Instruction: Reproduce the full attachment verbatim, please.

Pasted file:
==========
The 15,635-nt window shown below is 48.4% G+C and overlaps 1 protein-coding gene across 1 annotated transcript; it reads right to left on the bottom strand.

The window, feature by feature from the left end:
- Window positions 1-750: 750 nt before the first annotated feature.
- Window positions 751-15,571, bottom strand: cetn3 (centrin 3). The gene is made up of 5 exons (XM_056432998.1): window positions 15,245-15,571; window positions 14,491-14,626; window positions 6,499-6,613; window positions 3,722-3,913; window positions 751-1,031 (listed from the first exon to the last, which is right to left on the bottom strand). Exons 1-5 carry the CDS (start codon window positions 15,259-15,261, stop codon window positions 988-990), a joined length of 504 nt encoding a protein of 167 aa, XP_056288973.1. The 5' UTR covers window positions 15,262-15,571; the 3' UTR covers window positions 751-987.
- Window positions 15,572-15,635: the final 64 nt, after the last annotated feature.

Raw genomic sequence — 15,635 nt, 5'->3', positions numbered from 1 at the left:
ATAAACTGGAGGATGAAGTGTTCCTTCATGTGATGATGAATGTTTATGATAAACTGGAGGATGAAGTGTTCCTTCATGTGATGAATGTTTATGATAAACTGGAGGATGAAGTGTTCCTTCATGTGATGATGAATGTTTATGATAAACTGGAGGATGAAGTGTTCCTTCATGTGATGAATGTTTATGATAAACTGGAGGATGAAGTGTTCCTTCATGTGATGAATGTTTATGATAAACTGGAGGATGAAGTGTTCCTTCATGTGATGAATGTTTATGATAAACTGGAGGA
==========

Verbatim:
The 15,635-nt window shown below is 48.4% G+C and overlaps 1 protein-coding gene across 1 annotated transcript; it reads right to left on the bottom strand.

The window, feature by feature from the left end:
- Window positions 1-750: 750 nt before the first annotated feature.
- Window positions 751-15,571, bottom strand: cetn3 (centrin 3). The gene is made up of 5 exons (XM_056432998.1): window positions 15,245-15,571; window positions 14,491-14,626; window positions 6,499-6,613; window positions 3,722-3,913; window positions 751-1,031 (listed from the first exon to the last, which is right to left on the bottom strand). Exons 1-5 carry the CDS (start codon window positions 15,259-15,261, stop codon window positions 988-990), a joined length of 504 nt encoding a protein of 167 aa, XP_056288973.1. The 5' UTR covers window positions 15,262-15,571; the 3' UTR covers window positions 751-987.
- Window positions 15,572-15,635: the final 64 nt, after the last annotated feature.

Raw genomic sequence — 15,635 nt, 5'->3', positions numbered from 1 at the left:
ATAAACTGGAGGATGAAGTGTTCCTTCATGTGATGATGAATGTTTATGATAAACTGGAGGATGAAGTGTTCCTTCATGTGATGAATGTTTATGATAAACTGGAGGATGAAGTGTTCCTTCATGTGATGATGAATGTTTATGATAAACTGGAGGATGAAGTGTTCCTTCATGTGATGAATGTTTATGATAAACTGGAGGATGAAGTGTTCCTTCATGTGATGAATGTTTATGATAAACTGGAGGATGAAGTGTTCCTTCATGTGATGAATGTTTATGATAAACTGGAGGA